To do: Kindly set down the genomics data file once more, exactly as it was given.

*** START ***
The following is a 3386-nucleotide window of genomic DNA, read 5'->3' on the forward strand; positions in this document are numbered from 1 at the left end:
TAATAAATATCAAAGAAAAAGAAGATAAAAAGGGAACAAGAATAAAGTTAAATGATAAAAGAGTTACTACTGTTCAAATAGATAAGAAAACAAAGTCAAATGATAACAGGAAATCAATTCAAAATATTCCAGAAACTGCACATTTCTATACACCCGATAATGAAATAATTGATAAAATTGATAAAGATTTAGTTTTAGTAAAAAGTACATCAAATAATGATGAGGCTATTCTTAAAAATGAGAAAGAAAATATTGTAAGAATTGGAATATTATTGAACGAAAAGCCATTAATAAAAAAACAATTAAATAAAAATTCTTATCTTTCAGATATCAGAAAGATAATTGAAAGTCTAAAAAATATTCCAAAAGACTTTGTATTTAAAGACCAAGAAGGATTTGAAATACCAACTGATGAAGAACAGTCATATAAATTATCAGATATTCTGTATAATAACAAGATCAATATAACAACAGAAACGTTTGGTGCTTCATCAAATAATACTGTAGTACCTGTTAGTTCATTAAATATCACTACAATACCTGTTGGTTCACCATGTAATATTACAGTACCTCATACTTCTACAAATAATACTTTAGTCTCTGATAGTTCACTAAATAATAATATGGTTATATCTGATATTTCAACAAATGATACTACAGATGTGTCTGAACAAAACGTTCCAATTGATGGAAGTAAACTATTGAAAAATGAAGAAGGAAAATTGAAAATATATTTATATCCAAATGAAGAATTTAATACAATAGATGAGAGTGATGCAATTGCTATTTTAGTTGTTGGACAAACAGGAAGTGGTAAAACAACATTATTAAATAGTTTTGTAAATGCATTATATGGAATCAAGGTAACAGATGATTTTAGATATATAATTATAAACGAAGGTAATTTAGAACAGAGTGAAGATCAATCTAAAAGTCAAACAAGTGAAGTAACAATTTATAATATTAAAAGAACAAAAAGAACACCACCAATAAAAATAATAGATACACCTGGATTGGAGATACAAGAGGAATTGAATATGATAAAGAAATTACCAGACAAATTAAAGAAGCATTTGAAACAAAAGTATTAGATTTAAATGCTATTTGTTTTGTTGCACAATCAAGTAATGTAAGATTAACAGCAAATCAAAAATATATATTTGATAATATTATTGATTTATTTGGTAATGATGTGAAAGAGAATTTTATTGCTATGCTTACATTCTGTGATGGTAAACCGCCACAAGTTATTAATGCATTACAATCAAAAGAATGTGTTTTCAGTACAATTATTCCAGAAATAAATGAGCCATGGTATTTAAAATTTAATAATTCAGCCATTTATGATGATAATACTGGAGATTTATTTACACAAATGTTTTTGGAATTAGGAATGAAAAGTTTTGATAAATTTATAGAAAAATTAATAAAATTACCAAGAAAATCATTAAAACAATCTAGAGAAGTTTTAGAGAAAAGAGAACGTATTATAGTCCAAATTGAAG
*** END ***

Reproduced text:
The following is a 3386-nucleotide window of genomic DNA, read 5'->3' on the forward strand; positions in this document are numbered from 1 at the left end:
TAATAAATATCAAAGAAAAAGAAGATAAAAAGGGAACAAGAATAAAGTTAAATGATAAAAGAGTTACTACTGTTCAAATAGATAAGAAAACAAAGTCAAATGATAACAGGAAATCAATTCAAAATATTCCAGAAACTGCACATTTCTATACACCCGATAATGAAATAATTGATAAAATTGATAAAGATTTAGTTTTAGTAAAAAGTACATCAAATAATGATGAGGCTATTCTTAAAAATGAGAAAGAAAATATTGTAAGAATTGGAATATTATTGAACGAAAAGCCATTAATAAAAAAACAATTAAATAAAAATTCTTATCTTTCAGATATCAGAAAGATAATTGAAAGTCTAAAAAATATTCCAAAAGACTTTGTATTTAAAGACCAAGAAGGATTTGAAATACCAACTGATGAAGAACAGTCATATAAATTATCAGATATTCTGTATAATAACAAGATCAATATAACAACAGAAACGTTTGGTGCTTCATCAAATAATACTGTAGTACCTGTTAGTTCATTAAATATCACTACAATACCTGTTGGTTCACCATGTAATATTACAGTACCTCATACTTCTACAAATAATACTTTAGTCTCTGATAGTTCACTAAATAATAATATGGTTATATCTGATATTTCAACAAATGATACTACAGATGTGTCTGAACAAAACGTTCCAATTGATGGAAGTAAACTATTGAAAAATGAAGAAGGAAAATTGAAAATATATTTATATCCAAATGAAGAATTTAATACAATAGATGAGAGTGATGCAATTGCTATTTTAGTTGTTGGACAAACAGGAAGTGGTAAAACAACATTATTAAATAGTTTTGTAAATGCATTATATGGAATCAAGGTAACAGATGATTTTAGATATATAATTATAAACGAAGGTAATTTAGAACAGAGTGAAGATCAATCTAAAAGTCAAACAAGTGAAGTAACAATTTATAATATTAAAAGAACAAAAAGAACACCACCAATAAAAATAATAGATACACCTGGATTGGAGATACAAGAGGAATTGAATATGATAAAGAAATTACCAGACAAATTAAAGAAGCATTTGAAACAAAAGTATTAGATTTAAATGCTATTTGTTTTGTTGCACAATCAAGTAATGTAAGATTAACAGCAAATCAAAAATATATATTTGATAATATTATTGATTTATTTGGTAATGATGTGAAAGAGAATTTTATTGCTATGCTTACATTCTGTGATGGTAAACCGCCACAAGTTATTAATGCATTACAATCAAAAGAATGTGTTTTCAGTACAATTATTCCAGAAATAAATGAGCCATGGTATTTAAAATTTAATAATTCAGCCATTTATGATGATAATACTGGAGATTTATTTACACAAATGTTTTTGGAATTAGGAATGAAAAGTTTTGATAAATTTATAGAAAAATTAATAAAATTACCAAGAAAATCATTAAAACAATCTAGAGAAGTTTTAGAGAAAAGAGAACGTATTATAGTCCAAATTGAAG